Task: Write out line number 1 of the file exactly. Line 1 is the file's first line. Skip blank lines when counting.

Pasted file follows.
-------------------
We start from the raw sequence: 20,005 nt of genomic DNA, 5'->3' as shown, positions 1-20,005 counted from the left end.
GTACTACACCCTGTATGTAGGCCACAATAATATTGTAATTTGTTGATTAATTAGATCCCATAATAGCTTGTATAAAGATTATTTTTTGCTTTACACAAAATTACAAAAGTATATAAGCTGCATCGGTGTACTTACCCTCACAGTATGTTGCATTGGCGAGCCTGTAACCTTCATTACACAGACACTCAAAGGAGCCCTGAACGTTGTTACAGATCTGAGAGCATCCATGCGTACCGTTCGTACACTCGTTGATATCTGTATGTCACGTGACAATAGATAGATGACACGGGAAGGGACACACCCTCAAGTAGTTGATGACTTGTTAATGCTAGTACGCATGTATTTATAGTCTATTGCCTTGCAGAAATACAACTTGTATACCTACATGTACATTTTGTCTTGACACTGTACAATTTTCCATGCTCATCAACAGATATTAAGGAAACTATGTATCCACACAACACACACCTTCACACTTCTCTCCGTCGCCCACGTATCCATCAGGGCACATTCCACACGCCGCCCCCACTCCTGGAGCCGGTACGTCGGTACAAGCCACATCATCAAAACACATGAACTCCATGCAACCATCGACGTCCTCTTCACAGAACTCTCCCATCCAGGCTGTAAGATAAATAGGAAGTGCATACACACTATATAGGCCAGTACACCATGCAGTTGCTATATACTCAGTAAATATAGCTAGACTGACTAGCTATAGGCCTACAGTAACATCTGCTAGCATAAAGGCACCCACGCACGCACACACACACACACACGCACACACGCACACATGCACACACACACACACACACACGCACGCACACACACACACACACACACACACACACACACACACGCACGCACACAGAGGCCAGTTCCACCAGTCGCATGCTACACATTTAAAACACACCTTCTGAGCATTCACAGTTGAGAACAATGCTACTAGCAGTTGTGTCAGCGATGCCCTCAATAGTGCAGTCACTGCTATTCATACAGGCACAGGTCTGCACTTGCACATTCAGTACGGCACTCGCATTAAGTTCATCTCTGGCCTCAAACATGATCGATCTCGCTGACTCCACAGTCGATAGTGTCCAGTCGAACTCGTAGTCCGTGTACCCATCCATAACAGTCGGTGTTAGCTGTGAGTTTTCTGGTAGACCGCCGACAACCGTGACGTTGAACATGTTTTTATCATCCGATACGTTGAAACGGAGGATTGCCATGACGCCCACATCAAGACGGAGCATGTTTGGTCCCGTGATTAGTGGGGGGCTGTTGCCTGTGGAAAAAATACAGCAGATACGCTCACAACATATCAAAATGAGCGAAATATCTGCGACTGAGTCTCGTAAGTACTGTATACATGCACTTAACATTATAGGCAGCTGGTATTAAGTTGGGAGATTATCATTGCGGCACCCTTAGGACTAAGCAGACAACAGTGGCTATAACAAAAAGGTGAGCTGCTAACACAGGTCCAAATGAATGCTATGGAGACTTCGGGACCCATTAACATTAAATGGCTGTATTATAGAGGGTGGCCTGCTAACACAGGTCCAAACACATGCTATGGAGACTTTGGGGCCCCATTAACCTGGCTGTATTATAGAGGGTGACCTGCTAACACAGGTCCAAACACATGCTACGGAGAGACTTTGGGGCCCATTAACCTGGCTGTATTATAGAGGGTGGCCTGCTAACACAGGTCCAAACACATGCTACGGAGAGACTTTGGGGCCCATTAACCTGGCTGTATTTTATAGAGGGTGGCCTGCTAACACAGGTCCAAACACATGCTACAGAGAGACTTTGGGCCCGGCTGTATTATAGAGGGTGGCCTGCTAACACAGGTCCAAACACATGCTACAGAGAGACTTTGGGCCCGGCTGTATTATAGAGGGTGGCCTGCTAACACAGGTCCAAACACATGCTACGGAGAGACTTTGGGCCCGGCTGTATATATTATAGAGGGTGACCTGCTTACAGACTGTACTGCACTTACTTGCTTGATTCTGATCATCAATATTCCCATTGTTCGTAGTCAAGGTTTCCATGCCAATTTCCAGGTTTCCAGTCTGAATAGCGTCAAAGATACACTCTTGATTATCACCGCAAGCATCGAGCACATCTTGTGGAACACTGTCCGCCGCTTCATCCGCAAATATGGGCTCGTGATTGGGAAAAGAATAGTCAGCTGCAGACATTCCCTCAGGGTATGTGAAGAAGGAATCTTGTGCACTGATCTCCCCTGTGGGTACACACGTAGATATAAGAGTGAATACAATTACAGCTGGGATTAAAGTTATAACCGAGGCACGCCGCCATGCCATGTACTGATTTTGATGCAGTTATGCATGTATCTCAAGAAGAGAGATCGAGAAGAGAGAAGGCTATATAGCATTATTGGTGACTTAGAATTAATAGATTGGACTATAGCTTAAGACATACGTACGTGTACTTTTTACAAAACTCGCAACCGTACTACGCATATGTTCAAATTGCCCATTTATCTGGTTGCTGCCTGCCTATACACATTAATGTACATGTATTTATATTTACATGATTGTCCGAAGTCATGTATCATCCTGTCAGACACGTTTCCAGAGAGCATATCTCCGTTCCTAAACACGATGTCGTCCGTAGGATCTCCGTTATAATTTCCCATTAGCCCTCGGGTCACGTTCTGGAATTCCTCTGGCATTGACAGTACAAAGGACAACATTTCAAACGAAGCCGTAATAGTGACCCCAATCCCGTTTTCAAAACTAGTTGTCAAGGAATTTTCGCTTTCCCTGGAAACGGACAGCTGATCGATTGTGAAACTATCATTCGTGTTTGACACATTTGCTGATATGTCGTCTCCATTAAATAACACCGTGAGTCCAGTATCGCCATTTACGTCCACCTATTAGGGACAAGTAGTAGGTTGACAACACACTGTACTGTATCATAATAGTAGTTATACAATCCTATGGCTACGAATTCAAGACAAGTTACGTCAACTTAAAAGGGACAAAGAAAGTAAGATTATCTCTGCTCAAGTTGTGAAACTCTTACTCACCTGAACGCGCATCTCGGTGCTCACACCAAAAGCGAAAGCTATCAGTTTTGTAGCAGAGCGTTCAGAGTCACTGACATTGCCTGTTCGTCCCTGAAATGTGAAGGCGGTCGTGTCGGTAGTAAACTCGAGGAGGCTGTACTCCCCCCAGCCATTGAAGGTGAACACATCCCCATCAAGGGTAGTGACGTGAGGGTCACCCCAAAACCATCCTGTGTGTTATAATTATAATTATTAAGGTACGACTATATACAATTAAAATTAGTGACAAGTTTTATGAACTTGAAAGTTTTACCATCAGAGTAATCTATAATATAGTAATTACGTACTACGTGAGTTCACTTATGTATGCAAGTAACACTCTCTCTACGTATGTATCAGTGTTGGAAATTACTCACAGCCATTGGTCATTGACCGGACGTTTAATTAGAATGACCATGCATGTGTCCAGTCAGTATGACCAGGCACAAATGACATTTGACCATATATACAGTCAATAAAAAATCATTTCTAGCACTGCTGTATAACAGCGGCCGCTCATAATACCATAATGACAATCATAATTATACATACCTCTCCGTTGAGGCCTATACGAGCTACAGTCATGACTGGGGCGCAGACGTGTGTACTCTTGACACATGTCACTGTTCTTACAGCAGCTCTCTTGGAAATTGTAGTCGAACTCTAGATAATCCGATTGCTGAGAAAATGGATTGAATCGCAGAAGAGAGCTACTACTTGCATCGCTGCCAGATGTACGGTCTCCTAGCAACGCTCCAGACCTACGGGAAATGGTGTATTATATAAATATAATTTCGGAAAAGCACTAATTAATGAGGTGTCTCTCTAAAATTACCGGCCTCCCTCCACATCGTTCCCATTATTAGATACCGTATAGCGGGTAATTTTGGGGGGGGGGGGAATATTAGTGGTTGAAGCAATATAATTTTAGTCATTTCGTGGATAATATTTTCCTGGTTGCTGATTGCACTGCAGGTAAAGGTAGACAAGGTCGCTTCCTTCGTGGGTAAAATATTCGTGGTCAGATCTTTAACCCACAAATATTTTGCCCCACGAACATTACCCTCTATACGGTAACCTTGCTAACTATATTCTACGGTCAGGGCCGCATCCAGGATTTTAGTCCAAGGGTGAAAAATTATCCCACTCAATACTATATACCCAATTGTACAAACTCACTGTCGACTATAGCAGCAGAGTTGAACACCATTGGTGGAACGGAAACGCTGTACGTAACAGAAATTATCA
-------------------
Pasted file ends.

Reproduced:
We start from the raw sequence: 20,005 nt of genomic DNA, 5'->3' as shown, positions 1-20,005 counted from the left end.